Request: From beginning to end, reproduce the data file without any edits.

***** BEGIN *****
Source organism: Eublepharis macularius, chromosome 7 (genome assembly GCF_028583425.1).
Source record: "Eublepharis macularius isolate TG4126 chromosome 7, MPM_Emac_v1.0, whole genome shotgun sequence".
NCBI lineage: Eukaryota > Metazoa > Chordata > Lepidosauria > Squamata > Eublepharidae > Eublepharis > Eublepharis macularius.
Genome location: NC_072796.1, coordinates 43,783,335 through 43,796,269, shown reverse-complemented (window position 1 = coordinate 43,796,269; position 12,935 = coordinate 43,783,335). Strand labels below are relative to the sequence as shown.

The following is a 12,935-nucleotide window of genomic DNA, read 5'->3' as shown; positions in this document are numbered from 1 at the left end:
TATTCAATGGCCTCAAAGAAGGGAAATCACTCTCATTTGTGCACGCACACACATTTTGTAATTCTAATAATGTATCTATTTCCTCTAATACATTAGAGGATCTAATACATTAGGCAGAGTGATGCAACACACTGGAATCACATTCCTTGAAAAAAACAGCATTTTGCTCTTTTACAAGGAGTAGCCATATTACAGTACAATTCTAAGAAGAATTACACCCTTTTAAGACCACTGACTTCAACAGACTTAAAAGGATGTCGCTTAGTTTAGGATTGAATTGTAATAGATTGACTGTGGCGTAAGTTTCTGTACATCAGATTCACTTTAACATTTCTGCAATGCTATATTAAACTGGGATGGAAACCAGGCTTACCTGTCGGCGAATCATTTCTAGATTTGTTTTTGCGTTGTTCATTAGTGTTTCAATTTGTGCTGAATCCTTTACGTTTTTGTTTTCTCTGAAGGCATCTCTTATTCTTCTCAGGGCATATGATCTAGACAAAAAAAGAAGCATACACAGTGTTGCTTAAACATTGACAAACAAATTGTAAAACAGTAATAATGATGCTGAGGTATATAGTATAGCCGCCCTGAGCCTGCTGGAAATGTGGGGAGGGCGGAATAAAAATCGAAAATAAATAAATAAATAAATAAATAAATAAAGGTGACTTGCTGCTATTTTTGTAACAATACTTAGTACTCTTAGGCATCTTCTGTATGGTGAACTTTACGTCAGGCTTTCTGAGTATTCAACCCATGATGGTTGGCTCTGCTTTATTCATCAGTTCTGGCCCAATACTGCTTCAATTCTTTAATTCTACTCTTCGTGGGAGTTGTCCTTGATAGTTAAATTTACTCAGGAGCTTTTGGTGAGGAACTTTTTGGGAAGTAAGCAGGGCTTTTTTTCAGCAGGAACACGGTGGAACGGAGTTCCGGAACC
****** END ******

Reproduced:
Source organism: Eublepharis macularius, chromosome 7 (genome assembly GCF_028583425.1).
Source record: "Eublepharis macularius isolate TG4126 chromosome 7, MPM_Emac_v1.0, whole genome shotgun sequence".
NCBI lineage: Eukaryota > Metazoa > Chordata > Lepidosauria > Squamata > Eublepharidae > Eublepharis > Eublepharis macularius.
Genome location: NC_072796.1, coordinates 43,783,335 through 43,796,269, shown reverse-complemented (window position 1 = coordinate 43,796,269; position 12,935 = coordinate 43,783,335). Strand labels below are relative to the sequence as shown.

The following is a 12,935-nucleotide window of genomic DNA, read 5'->3' as shown; positions in this document are numbered from 1 at the left end:
TATTCAATGGCCTCAAAGAAGGGAAATCACTCTCATTTGTGCACGCACACACATTTTGTAATTCTAATAATGTATCTATTTCCTCTAATACATTAGAGGATCTAATACATTAGGCAGAGTGATGCAACACACTGGAATCACATTCCTTGAAAAAAACAGCATTTTGCTCTTTTACAAGGAGTAGCCATATTACAGTACAATTCTAAGAAGAATTACACCCTTTTAAGACCACTGACTTCAACAGACTTAAAAGGATGTCGCTTAGTTTAGGATTGAATTGTAATAGATTGACTGTGGCGTAAGTTTCTGTACATCAGATTCACTTTAACATTTCTGCAATGCTATATTAAACTGGGATGGAAACCAGGCTTACCTGTCGGCGAATCATTTCTAGATTTGTTTTTGCGTTGTTCATTAGTGTTTCAATTTGTGCTGAATCCTTTACGTTTTTGTTTTCTCTGAAGGCATCTCTTATTCTTCTCAGGGCATATGATCTAGACAAAAAAAGAAGCATACACAGTGTTGCTTAAACATTGACAAACAAATTGTAAAACAGTAATAATGATGCTGAGGTATATAGTATAGCCGCCCTGAGCCTGCTGGAAATGTGGGGAGGGCGGAATAAAAATCGAAAATAAATAAATAAATAAATAAATAAATAAAGGTGACTTGCTGCTATTTTTGTAACAATACTTAGTACTCTTAGGCATCTTCTGTATGGTGAACTTTACGTCAGGCTTTCTGAGTATTCAACCCATGATGGTTGGCTCTGCTTTATTCATCAGTTCTGGCCCAATACTGCTTCAATTCTTTAATTCTACTCTTCGTGGGAGTTGTCCTTGATAGTTAAATTTACTCAGGAGCTTTTGGTGAGGAACTTTTTGGGAAGTAAGCAGGGCTTTTTTTCAGCAGGAACACGGTGGAACGGAGTTCCGGAACC